There was never a point last weekend when Corey “Philly” Brown thought he wasn’t going to be drafted.
Brown, a former Ohio State receiver, was projected to be a third-day selection in the NFL draft, but after the end of the fifth round, he was hoping he wouldn’t be taken at all.
“Just so I can take a good situation for myself and just so I’d be able to go down to Carolina,” Brown said of his Saturday afternoon wish. “You not getting drafted, that’s just more fuel for this offseason and when I go into this camp.”
Brown headlines the nine-player class of undrafted free agents the Carolina Panthers signed in the days after the draft, and they will be joined by a few dozen tryout players and younger players on the roster at this weekend’s rookie minicamp.
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Panthers general manager Dave Gettleman said he and his staff would target three or four undrafted free agents this year after striking it big last year with safety Robert Lester, cornerback Melvin White and defensive end Wes Horton.
Brown and Michigan State linebacker Denicos Allen are two of those players. According to a league source, Brown earned a $15,000 signing bonus with the Panthers – commensurate with other top undrafted free agents around the league.
Brown led the Buckeyes in receiving yards each of the past two seasons. He caught 123 passes for 1,440 yards and 13 touchdowns in his final two years with Ohio State. His 10 touchdowns last season were second in the Big Ten.
“I wouldn’t walk across the street from him last year,” Ohio State coach Urban Meyer told the media in October. “Now he’s a guy (who is) an incredible leader.
“He’s an absolute leader of this team, unchallenged, unquestionable.”
Named second-team All-Big Ten in his final two years, Brown was solid for the Buckeyes in the intermediate passing game. He said one of his best attributes is his sure hands.
“I played four years. I’ve been through it all,” said Brown, who was at Ohio State during the impermissible benefits scandal that rocked the program and ultimately led to coach Jim Tressel’s resignation. “I’ve seen the ups and downs at Ohio State. I pride myself with my hands. If you say this is what you want to do for the rest of your life, you have to commit to it.”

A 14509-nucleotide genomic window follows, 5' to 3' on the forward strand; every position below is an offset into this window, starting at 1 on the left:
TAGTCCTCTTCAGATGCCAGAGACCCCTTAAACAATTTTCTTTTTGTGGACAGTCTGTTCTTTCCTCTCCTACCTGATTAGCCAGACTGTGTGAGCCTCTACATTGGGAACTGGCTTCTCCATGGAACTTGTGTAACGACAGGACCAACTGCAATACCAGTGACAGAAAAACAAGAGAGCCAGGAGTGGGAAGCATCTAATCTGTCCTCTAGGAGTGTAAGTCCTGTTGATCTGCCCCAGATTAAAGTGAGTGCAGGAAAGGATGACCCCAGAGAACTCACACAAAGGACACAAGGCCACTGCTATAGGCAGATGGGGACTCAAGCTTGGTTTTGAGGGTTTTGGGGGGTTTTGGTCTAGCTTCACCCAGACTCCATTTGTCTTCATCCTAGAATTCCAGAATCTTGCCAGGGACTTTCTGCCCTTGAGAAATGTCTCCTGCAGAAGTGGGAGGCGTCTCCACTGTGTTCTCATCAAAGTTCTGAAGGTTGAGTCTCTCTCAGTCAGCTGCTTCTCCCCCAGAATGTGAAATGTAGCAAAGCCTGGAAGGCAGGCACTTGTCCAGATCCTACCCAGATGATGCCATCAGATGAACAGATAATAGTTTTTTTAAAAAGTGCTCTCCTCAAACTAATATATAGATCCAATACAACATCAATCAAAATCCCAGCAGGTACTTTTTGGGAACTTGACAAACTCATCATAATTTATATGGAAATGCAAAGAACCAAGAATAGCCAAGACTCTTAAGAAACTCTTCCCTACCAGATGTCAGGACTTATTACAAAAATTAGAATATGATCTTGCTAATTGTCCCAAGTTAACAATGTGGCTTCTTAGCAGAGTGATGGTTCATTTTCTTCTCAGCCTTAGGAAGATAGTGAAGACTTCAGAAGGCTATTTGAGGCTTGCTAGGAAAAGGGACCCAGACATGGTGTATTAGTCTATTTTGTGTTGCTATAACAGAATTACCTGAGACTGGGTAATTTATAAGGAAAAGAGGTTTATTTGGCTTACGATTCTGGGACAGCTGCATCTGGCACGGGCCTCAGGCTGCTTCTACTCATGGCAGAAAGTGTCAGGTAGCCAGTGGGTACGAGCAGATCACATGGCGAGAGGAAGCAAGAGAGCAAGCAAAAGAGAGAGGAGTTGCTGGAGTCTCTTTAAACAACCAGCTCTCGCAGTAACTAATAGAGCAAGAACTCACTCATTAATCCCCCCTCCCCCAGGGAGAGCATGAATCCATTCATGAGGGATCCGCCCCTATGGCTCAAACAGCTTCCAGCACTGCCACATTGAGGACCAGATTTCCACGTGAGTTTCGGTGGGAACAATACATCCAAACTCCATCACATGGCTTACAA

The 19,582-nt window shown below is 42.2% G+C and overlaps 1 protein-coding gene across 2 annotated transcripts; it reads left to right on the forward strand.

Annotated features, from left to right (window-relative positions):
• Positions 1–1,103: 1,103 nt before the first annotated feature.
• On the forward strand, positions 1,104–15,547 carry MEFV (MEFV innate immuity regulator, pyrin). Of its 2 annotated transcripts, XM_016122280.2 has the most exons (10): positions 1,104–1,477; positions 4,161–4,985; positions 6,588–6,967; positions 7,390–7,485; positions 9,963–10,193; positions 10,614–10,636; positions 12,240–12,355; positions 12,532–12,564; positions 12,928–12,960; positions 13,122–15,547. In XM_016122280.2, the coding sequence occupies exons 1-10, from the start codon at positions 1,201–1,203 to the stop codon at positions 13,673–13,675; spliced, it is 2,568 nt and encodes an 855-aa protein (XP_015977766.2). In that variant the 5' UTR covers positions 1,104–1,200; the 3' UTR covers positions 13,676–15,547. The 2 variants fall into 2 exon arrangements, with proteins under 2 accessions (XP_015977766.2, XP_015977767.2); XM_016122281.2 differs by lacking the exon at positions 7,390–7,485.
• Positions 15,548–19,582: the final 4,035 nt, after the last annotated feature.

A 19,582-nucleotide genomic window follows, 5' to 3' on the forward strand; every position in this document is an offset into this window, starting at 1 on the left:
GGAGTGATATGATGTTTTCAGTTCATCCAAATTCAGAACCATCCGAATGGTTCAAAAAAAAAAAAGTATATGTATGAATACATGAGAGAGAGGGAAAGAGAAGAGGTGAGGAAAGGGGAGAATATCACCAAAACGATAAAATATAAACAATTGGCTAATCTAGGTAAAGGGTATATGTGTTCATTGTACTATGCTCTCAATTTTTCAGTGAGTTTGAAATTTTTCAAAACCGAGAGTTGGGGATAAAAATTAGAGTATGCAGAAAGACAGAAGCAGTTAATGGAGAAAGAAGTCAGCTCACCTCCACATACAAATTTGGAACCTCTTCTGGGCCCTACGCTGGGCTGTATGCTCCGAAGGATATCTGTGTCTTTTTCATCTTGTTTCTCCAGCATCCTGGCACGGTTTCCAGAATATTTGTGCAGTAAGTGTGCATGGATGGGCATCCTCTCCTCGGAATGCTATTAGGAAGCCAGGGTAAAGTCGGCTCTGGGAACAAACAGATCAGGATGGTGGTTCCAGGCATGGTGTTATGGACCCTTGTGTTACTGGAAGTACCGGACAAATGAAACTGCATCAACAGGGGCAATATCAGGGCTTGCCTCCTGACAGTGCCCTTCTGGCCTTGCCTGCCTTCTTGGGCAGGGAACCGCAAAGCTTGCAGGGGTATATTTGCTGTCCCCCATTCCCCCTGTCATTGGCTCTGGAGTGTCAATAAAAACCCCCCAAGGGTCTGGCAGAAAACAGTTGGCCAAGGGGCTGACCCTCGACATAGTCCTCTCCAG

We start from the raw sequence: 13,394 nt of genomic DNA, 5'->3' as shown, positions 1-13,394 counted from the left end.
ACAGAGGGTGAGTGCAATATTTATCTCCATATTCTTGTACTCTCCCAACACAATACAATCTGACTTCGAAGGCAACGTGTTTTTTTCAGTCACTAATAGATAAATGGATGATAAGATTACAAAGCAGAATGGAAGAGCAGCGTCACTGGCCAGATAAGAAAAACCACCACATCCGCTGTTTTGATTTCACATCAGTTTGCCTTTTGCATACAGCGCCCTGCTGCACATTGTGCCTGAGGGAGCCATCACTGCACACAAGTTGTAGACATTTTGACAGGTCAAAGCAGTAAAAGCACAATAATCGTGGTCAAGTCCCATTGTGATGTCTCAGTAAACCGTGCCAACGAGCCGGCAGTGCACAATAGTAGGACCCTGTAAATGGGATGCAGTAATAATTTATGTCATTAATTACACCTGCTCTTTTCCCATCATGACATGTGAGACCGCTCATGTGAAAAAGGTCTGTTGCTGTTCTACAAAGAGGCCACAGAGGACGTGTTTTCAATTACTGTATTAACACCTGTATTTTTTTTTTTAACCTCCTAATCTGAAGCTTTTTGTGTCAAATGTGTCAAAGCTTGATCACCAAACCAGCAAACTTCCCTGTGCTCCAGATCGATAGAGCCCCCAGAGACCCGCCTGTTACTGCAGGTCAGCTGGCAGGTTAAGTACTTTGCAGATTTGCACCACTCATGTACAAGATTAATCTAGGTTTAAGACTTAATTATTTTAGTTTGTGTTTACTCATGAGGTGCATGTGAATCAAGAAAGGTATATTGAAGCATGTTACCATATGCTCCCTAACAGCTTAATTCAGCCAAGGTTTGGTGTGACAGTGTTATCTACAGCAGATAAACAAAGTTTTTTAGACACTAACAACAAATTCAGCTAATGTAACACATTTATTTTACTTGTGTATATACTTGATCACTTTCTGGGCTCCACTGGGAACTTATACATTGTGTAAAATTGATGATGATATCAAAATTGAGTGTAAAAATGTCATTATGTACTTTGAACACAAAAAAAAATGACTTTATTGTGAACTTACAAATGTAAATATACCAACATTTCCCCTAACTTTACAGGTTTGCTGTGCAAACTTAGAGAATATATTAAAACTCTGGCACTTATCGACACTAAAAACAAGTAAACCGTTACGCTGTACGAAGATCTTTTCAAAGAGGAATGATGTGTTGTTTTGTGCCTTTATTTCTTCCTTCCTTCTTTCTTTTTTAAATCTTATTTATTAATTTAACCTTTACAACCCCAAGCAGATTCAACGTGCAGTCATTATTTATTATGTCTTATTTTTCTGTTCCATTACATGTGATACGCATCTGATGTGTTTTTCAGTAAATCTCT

Though he has good hands, he doesn’t have the ideal size or speed at receiver. Brown is 6-foot and weighs 185 pounds, though he said he likes to play at 192.
He expected to run a high 4.3 or low 4.4 40-yard dash at the combine, but he turned in a middle-of-the-pack 4.51 in Indianapolis.
“I’m not worried about that. That’s in the past,” Brown said. “I know what I’m capable of running, and I know what I’m capable of running on the field. All I’m worried about is the opportunity I have and how blessed I am.”
Still, Brown’s fall out of the draft was mildly surprising. Panthers wide receivers coach Ricky Proehl, who worked out Brown at Ohio State pre-draft, texted Brown during the late rounds and told him to keep his head up.
All along, Brown said, he wanted to be in Charlotte.
Brown said he looks at the receivers depth chart and sees a spot for himself learning under veterans such as Jason Avant and Jerricho Cotchery. But he knows he’ll likely have to make a name for himself on special teams.
The Panthers will be without Ted Ginn Jr. on kick and punt returns in 2014, and receiver Kealoha Pilares and running back Kenjon Barner are projected to battle for the open spots.
Brown had two punts returned for touchdowns in his junior season – the second-most in the NCAA in 2012 – and he averaged 12.3 yards per return.
At Ohio State, Brown, who is from Upper Darby, Pa., adopted the nickname “Philly” because there was already a Corey Brown on the roster.
The Panthers play the Eagles on Monday Night Football in Week 10, and Brown plans to not only be on the roster, but also be a key contributor by then for Carolina.
“Oh yeah, we’re going to Philly, which is good for me,” Brown excitedly said. “That’s one game I got circled.”